A man convicted of murder through HIV transmission could spend the rest of his life in prison after a Canadian judge ruled on Tuesday he can’t be trusted to disclose his condition to future sexual partners.
Justice Thomas Lofchik granted the prosecution’s request to have Johnson Aziga declared a dangerous offender, a designation that means he could be imprisoned indefinitely.
Lofchik said he had to consider the man’s multiyear history of deception.
Aziga, a 55-year-old Ugandan immigrant, was believed to be the first person in Canada convicted of murder through the spread of HIV. He was convicted in 2009 of two counts of first-degree murder, 10 counts of aggravated sexual assault and one count of attempted aggravated sexual assault.
His most recent hearings dealt with the dangerous offender status. He will serve a life sentence without the possibility of parole for 25 years for the murder convictions. However, the dangerous offender designation means he will not be released on parole until the parole board decides he is no longer a threat.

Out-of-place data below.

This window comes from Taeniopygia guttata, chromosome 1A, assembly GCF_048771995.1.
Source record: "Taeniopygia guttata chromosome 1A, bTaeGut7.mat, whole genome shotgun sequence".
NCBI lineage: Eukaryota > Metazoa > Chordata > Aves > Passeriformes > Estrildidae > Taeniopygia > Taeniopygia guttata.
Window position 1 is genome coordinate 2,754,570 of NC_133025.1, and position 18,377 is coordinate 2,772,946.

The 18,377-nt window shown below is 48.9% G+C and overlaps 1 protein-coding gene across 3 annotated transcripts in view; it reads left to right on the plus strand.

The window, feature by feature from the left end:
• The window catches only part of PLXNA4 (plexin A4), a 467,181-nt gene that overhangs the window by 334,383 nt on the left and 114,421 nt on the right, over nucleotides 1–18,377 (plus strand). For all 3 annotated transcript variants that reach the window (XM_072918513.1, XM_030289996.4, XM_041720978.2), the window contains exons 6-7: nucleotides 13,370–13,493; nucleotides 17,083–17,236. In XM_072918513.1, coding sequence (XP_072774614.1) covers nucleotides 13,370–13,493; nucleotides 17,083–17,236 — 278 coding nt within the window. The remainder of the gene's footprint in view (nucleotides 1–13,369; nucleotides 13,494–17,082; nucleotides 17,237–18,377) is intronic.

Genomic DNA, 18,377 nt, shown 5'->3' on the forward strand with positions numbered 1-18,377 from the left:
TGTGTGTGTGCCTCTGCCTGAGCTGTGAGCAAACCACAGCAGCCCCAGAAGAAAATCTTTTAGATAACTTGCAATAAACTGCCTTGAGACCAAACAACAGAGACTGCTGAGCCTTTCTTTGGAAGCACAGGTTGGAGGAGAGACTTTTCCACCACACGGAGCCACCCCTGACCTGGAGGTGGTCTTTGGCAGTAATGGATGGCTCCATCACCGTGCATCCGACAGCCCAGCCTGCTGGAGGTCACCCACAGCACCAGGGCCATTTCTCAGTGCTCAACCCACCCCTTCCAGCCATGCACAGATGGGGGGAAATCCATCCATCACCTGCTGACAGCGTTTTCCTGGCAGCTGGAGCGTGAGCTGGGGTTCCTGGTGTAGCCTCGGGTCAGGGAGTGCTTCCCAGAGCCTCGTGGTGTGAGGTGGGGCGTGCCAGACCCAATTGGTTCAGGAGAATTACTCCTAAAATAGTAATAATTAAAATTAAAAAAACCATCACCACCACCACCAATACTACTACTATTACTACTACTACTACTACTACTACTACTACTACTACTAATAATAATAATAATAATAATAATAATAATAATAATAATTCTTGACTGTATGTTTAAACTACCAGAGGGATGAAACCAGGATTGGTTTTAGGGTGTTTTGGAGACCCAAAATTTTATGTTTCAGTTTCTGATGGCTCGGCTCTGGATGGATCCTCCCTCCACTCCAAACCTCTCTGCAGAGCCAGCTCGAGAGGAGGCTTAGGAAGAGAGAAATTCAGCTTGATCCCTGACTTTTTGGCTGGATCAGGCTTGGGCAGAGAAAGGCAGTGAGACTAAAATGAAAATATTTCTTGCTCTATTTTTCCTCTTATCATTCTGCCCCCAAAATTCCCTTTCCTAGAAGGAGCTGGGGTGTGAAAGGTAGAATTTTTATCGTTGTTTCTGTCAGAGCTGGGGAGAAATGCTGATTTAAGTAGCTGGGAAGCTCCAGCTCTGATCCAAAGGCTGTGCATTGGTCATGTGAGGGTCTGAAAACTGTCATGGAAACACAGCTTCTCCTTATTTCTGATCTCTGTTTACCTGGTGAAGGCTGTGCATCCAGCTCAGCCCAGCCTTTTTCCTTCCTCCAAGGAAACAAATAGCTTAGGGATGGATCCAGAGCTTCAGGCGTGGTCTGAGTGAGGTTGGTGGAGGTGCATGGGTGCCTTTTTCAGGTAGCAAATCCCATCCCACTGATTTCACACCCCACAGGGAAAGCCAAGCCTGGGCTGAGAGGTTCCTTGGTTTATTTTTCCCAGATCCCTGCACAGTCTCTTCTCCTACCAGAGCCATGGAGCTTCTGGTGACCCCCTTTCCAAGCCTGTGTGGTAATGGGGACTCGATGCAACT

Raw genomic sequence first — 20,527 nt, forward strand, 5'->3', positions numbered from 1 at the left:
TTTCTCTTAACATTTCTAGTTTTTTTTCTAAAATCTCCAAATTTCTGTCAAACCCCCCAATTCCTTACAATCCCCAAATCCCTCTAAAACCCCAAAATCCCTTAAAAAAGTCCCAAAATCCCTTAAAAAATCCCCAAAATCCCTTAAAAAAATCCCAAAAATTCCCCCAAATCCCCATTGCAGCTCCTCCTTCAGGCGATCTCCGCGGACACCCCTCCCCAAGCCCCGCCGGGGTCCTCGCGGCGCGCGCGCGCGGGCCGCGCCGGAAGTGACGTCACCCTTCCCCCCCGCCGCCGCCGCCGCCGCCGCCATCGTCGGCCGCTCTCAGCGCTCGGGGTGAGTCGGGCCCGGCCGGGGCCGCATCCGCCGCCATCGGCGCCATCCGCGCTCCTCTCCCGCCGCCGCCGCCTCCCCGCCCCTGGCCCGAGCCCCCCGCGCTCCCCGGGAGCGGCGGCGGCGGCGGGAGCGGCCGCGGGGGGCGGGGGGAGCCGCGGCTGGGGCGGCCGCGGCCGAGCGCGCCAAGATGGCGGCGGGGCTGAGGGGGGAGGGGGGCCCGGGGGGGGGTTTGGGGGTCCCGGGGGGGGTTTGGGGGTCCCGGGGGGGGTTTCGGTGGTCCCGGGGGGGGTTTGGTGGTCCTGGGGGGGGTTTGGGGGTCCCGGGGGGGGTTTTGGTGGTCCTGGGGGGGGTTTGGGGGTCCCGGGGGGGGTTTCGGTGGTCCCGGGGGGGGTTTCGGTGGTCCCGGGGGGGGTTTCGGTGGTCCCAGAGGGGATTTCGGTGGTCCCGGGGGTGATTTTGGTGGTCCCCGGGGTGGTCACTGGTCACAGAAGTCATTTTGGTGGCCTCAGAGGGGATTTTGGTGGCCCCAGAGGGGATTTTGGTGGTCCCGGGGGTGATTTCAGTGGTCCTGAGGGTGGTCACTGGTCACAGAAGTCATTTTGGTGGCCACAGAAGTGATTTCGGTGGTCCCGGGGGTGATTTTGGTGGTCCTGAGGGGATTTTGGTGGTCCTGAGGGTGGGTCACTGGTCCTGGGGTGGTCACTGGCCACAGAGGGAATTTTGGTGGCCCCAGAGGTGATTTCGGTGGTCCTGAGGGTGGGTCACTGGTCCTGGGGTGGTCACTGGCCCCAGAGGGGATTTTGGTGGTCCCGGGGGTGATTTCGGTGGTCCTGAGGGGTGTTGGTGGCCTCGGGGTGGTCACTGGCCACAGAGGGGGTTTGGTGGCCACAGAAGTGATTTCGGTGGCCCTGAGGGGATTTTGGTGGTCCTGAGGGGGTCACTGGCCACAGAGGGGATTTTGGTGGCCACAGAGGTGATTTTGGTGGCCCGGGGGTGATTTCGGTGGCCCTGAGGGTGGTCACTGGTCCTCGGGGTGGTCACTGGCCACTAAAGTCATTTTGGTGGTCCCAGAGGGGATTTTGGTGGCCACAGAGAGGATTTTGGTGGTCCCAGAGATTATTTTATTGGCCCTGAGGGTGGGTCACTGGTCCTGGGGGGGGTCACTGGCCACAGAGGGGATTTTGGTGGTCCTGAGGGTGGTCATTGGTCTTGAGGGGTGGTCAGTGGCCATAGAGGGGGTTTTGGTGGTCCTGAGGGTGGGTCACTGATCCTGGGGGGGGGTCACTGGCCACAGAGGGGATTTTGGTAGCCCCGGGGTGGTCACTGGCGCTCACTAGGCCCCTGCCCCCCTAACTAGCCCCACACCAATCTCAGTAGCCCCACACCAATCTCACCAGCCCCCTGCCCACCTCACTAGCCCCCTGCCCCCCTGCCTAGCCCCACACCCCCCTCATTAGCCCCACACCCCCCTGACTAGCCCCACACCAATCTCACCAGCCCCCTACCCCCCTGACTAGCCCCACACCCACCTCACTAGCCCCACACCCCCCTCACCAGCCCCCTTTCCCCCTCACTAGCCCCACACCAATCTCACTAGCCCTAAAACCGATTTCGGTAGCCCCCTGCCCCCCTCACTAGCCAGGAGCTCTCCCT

Aziga is appealing the murder convictions, but even if he is successful he could still be imprisoned indefinitely because the dangerous offender label applies to the assault charges.
His convictions are related to 11 women with whom he had unprotected sex without telling them he had HIV. Seven of the women became infected, with two dying of AIDS-related cancers.
Aziga admitted he had unprotected sex with the women without disclosing his illness, but maintains he can’t know for sure that he was the one who infected them.
After the decision was handed down on Tuesday, an agitated Aziga gave a rambling statement to the court, saying he wanted to renounce his Canadian citizenship and serve his sentence in Uganda or Kenya.
Aziga said while he “betrayed the trust of many,” he is not admitting any legal liability, adding that his “conscience is clear, unambiguous and unmistakable” on all charges.
Aziga, who has been in prison since his arrest in 2003, also asked to have “HIV positive” tattooed on the palms of his hands “so I can easily show it,” but Lofchik refused to grant his request.
One woman, a colleague of Aziga’s who had a relationship with him in the summer of 2001, videotaped a statement just before her death in December 2003 that was played as evidence. A second deceased woman recorded a statement prior to her death.
The UN AIDS program and AIDS activists oppose criminal prosecutions, arguing they unfairly stigmatize HIV carriers and rely on faulty assumptions about the nature of the virus’ transmission.